Our analyses demonstrate a significant, inverse association between baseline exercise and brain cancer mortality. Specifically, the risk for brain cancer mortality was 43.2% lower for those who ran or walked 1.8–3.6 MET·h·d−1 (equivalent to 12- to 25-km running or 19- to 37-km brisk walking per week) and was 39.8% lower for those who ran or walked >3.6 MET·h·d−1 compared with those less active (<1.8 MET·h·d−1). We combined not meeting the exercise recommendations (i.e., <1.07 MET·h·d−1) with achieving the recommendations (i.e., 1.07–1.8 MET·h·d−1) because their HRs were similar and because of the need to increase statistical power. A greater proportion of more-active subjects provided their social security numbers to assist with follow-up, suggesting a possible bias favoring more complete mortality surveillance in the most active subjects. The lower risk for brain cancer mortality with greater exercise was observed despite this bias and was also shown to be significant when the analyses were restricted to subjects who provided social security numbers.

Our analyses also provide additional evidence that glioma or brain tumor mortality risk is greater for whites versus nonwhites (39) and for winter versus summer births (9), even when adjusted for education.

Gliomas are heterogeneous, and their etiologies presumably diverse. In vitro studies suggest a role of the insulin-like growth factor 1 (IGF-1) signaling pathway in glioma proliferation and progression (1,30,31), where overexpression of IGF-1 receptors in glioma cells correlates with histopathologic grade and proliferation index (14), and the disruption of the IGF-1 pathway causes tumor regression (10). Different physical activities appear to affect IGF-1 differently, which may also explain the significant reduction in brain cancer mortality risk with running and walking (reported here), but not total activity (used by other studies). Running and walking are endurance-type exercises. Resting IGF-I concentrations decrease after short-term endurance training (25) and increase after short-term resistance training (3). Running and walking might also reduce glioma risk by reducing the amount of bioavailable IGF-1. Endurance exercise training is reported to increase basal IGFBP-1 concentrations, an important inhibitor of IGF-I bioactivity, while decreasing free and total IGF-I concentrations (25). Immediately after running a marathon, circulating IGFBP-I levels are reported to increase 12-fold while insulin remains unchanged (18). Coincidentally perhaps, the risks for breast, colorectal, prostate, and lung cancers are increased 1.2- to 5-fold in association with elevated IGF-I (29), and the risks for each have been purported to decreased with exercise (19).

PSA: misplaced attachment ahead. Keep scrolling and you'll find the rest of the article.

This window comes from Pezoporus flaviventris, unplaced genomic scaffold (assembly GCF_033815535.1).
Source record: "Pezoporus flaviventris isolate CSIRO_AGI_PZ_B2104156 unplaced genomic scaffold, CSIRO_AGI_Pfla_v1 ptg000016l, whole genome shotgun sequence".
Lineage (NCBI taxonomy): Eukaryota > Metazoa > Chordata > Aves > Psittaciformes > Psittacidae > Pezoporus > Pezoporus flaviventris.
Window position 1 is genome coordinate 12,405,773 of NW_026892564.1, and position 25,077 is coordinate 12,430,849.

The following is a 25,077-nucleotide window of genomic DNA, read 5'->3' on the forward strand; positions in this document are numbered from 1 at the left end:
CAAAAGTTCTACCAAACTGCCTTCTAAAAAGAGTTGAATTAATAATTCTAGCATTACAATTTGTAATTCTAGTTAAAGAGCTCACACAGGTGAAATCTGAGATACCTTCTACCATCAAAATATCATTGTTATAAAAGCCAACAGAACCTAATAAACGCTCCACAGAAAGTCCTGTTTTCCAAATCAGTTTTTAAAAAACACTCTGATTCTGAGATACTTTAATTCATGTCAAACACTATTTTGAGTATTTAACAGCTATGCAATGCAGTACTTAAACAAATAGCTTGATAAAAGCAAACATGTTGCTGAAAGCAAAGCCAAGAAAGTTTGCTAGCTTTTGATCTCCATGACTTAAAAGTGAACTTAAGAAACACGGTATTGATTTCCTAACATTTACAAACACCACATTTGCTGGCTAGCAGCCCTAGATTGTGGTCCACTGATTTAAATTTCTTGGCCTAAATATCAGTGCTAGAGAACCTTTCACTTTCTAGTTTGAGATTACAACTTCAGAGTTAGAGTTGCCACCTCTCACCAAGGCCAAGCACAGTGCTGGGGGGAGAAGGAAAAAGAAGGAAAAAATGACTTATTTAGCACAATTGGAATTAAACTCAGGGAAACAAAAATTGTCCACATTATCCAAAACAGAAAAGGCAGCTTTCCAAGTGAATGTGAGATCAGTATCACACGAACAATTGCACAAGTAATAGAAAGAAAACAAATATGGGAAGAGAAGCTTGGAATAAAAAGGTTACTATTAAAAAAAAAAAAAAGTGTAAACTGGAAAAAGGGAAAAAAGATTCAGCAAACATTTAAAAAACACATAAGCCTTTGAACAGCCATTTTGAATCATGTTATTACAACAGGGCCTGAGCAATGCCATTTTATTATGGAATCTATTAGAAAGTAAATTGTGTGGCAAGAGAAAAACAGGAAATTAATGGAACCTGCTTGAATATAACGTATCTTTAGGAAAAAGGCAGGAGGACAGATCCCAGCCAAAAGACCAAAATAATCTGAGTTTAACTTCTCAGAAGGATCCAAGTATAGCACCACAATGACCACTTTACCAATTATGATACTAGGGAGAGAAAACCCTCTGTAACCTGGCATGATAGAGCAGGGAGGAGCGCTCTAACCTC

The significant reduction in brain cancer mortality could also be related metabolic processes affecting blood pressure, plasma triglyceride concentrations, type 2 diabetes, or insulin resistance. High-grade gliomas have been associated with elevated diastolic blood pressure and plasma triglyceride concentrations (8). In addition, glioma prognosis is made worst by hyperglycemia (6,22), type 2 diabetes, and obesity (5). Elevated insulin concentrations may increase glioma risk because of insulin’s promitotic properties and by increasing free (unbound) IGF-1 by binding competitively to IGF-1 binding proteins (11,16). Running lowers blood pressure, plasma triglyceride concentrations, body weight, and fasting plasma glucose concentrations (32,33).

Low-grade gliomas (WHO grade 2 astrocytomas, oligodendrogliomas, and oligoastrocytomas) occur in young adults between the ages of 30 and 45 yr and are characterized by continuous slow growth and death 5–15 yr after onset (27). Histological classification was not available for our sample; however, low-grade gliomas are expected to represent a greater proportion of younger than older brain cancer deaths. Although running or walking ≥1.8 MET·h·d−1 was associated with significantly lower brain cancer mortality in subjects >50 yr but not younger subjects, there was no significant interaction between exercise and baseline age and, thus, no evidence to suggest that exercise affects brain cancer mortality differently for high versus low grade glioma. The longer survival for low-grade glioma also provides the opportunity for death due to other causes; however, only three deaths listed brain cancers as a contributing cause of death, and their inclusion did not affect the analyses (results not displayed).